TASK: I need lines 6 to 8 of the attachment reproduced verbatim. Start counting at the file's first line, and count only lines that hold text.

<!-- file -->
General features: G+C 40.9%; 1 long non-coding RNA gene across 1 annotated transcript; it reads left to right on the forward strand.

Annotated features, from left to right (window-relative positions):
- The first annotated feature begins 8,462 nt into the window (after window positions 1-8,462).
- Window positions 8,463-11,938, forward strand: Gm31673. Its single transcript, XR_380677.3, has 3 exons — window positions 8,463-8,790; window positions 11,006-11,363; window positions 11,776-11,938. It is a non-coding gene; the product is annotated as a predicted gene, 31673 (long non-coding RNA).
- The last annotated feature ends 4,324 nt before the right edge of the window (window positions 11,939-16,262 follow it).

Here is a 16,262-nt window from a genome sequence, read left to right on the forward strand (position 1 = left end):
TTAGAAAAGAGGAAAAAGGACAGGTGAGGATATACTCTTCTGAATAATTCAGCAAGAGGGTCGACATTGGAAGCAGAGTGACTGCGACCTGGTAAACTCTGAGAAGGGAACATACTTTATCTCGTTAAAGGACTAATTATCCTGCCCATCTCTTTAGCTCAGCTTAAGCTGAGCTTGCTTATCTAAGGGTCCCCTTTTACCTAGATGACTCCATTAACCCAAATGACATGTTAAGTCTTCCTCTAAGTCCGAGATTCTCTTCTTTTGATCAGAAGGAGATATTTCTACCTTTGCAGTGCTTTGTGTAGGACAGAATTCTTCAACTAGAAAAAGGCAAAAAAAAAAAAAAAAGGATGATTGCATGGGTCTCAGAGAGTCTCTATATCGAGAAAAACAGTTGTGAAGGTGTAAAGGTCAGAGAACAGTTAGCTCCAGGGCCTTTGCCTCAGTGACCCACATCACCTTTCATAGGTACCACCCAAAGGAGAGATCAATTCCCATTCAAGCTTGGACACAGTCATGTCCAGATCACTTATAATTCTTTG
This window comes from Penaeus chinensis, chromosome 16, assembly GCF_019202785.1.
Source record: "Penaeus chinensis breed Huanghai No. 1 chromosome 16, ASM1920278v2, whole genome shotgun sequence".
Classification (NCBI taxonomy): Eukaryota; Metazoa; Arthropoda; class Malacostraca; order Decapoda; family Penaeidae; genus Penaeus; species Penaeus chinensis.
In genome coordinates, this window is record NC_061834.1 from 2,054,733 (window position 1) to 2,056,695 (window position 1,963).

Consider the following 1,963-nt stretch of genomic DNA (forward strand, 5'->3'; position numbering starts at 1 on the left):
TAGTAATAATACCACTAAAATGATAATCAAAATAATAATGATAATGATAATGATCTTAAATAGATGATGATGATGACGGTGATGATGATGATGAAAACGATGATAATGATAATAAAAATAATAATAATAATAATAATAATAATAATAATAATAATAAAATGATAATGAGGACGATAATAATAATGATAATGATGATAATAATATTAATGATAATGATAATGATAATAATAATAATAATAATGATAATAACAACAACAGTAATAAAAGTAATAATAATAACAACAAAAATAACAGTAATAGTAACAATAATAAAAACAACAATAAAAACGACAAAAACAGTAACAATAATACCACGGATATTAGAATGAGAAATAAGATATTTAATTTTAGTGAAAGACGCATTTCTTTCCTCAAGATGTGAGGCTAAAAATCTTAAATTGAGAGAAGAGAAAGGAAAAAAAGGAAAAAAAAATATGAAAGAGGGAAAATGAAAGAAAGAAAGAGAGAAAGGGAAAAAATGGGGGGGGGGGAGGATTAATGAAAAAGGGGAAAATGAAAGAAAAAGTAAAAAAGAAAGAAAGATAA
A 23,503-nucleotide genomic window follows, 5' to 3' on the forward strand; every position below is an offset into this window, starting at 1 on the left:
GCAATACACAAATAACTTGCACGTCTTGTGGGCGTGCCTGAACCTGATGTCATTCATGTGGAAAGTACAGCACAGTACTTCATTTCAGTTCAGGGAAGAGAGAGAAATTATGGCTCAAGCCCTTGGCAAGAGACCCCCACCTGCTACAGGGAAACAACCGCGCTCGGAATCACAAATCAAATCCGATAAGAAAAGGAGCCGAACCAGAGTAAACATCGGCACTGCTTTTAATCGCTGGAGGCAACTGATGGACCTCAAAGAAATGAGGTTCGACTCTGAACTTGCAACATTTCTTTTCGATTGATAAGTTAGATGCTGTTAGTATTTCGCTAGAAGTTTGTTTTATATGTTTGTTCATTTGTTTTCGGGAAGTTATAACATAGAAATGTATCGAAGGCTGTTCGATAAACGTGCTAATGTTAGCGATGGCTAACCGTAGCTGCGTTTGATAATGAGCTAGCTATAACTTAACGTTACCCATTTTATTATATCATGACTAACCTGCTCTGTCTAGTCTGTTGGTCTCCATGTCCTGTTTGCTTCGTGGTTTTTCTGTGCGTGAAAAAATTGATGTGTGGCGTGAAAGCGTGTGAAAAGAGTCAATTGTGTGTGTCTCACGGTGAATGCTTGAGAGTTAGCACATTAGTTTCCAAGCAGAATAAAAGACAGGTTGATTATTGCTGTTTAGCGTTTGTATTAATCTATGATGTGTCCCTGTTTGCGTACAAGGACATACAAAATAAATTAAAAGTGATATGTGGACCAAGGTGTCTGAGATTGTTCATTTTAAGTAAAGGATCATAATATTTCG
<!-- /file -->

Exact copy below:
Here is a 16,262-nt window from a genome sequence, read left to right on the forward strand (position 1 = left end):
TTAGAAAAGAGGAAAAAGGACAGGTGAGGATATACTCTTCTGAATAATTCAGCAAGAGGGTCGACATTGGAAGCAGAGTGACTGCGACCTGGTAAACTCTGAGAAGGGAACATACTTTATCTCGTTAAAGGACTAATTATCCTGCCCATCTCTTTAGCTCAGCTTAAGCTGAGCTTGCTTATCTAAGGGTCCCCTTTTACCTAGATGACTCCATTAACCCAAATGACATGTTAAGTCTTCCTCTAAGTCCGAGATTCTCTTCTTTTGATCAGAAGGAGATATTTCTACCTTTGCAGTGCTTTGTGTAGGACAGAATTCTTCAACTAGAAAAAGGCAAAAAAAAAAAAAAAAGGATGATTGCATGGGTCTCAGAGAGTCTCTATATCGAGAAAAACAGTTGTGAAGGTGTAAAGGTCAGAGAACAGTTAGCTCCAGGGCCTTTGCCTCAGTGACCCACATCACCTTTCATAGGTACCACCCAAAGGAGAGATCAATTCCCATTCAAGCTTGGACACAGTCATGTCCAGATCACTTATAATTCTTTG
This window comes from Penaeus chinensis, chromosome 16, assembly GCF_019202785.1.